Christopher Nolan Says Some ‘Oppenheimer’ Viewers Walk Out ‘Devastated’ and ‘They Can’t Speak’: ‘It’s Kind of a Horror Movie’ – Variety

By Zack Sharf
Digital News Director
Christopher Nolan has a warning for anyone purchasing “Oppenheimer” tickets: The film might emotionally destroy you. Speaking to Wired magazine in a new interview, Nolan said that some early “Oppenheimer” viewers have had a visceral reaction to the film, which follows theoretical physicist J. Robert Oppenheimer (Cillian Murphy) as he creates the atomic bomb to end World War II.
“Some people leave the movie absolutely devastated,” Nolan said about early screenings. “They can’t speak. I mean, there’s an element of fear that’s there in the history and there in the underpinnings. But the love of the characters, the love of the relationships, is as strong as I’ve ever done.”

Nolan later added, “It is an intense experience, because it’s an intense story. I showed it to a filmmaker recently who said it’s kind of a horror movie. I don’t disagree.”

“Oppenheimer’s story is all impossible questions,” Nolan added. “Impossible ethical dilemmas, paradox. There are no easy answers in his story. There are just difficult questions, and that’s what makes the story so compelling. I think we were able to find a lot of things to be optimistic about in the film, genuinely, but there’s this sort of overriding bigger question that hangs over it. It felt essential that there be questions at the end that you leave rattling in people’s brains, and prompting discussion.”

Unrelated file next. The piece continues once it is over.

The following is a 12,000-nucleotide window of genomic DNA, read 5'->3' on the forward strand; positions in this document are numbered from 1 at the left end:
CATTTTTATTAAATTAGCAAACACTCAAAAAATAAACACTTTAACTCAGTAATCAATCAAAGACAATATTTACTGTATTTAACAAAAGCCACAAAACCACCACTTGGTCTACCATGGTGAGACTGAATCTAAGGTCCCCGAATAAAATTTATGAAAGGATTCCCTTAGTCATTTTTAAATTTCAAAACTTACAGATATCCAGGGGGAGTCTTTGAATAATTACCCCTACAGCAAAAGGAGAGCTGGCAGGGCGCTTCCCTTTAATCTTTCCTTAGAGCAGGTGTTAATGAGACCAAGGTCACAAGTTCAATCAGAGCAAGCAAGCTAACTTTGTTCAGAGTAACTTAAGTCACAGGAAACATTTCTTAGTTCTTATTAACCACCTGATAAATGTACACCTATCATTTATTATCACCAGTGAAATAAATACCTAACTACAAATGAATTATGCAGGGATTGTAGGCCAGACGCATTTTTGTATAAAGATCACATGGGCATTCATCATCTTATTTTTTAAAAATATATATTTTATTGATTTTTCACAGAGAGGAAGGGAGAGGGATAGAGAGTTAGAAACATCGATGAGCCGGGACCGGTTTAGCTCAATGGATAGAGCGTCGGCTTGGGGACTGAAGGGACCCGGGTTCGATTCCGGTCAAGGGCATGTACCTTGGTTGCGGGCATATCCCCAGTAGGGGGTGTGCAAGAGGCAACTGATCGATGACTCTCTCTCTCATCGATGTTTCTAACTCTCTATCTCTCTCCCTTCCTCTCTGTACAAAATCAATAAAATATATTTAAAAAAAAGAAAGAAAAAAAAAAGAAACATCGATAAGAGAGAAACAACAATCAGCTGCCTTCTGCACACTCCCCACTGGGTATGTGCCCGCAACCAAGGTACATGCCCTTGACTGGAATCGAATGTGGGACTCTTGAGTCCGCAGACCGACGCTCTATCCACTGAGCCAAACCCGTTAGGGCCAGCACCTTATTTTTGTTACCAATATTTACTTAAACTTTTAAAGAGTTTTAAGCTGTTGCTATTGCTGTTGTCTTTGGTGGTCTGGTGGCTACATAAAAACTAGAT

One outspoken fan of “Oppenheimer” ahead of the film’s July theatrical release is historian Kai Bird, who co-wrote the 2005 biography “American Prometheus: The Triumph and Tragedy of J. Robert Oppenheimer” with Martin J. Sherwin. Nolan adapted the book into “Oppenheimer.”
“I am, at the moment, stunned and emotionally recovering from having seen it,” Bird said during a recent conversation. “I think it is going to be a stunning artistic achievement, and I have hopes it will actually stimulate a national, even global conversation about the issues that Oppenheimer was desperate to speak out about — about how to live in the atomic age, how to live with the bomb and about McCarthyism — what it means to be a patriot, and what is the role for a scientist in a society drenched with technology and science, to speak out about public issues.”
Starring opposite Murphy in the drama are Emily Blunt, Matt Damon, Robert Downey Jr., Florence Pugh and more. The film is Nolan’s first R-rated release since 2002’s “Insomnia.”
“Oppenheimer” opens in theaters nationwide July 21 from Universal Pictures.

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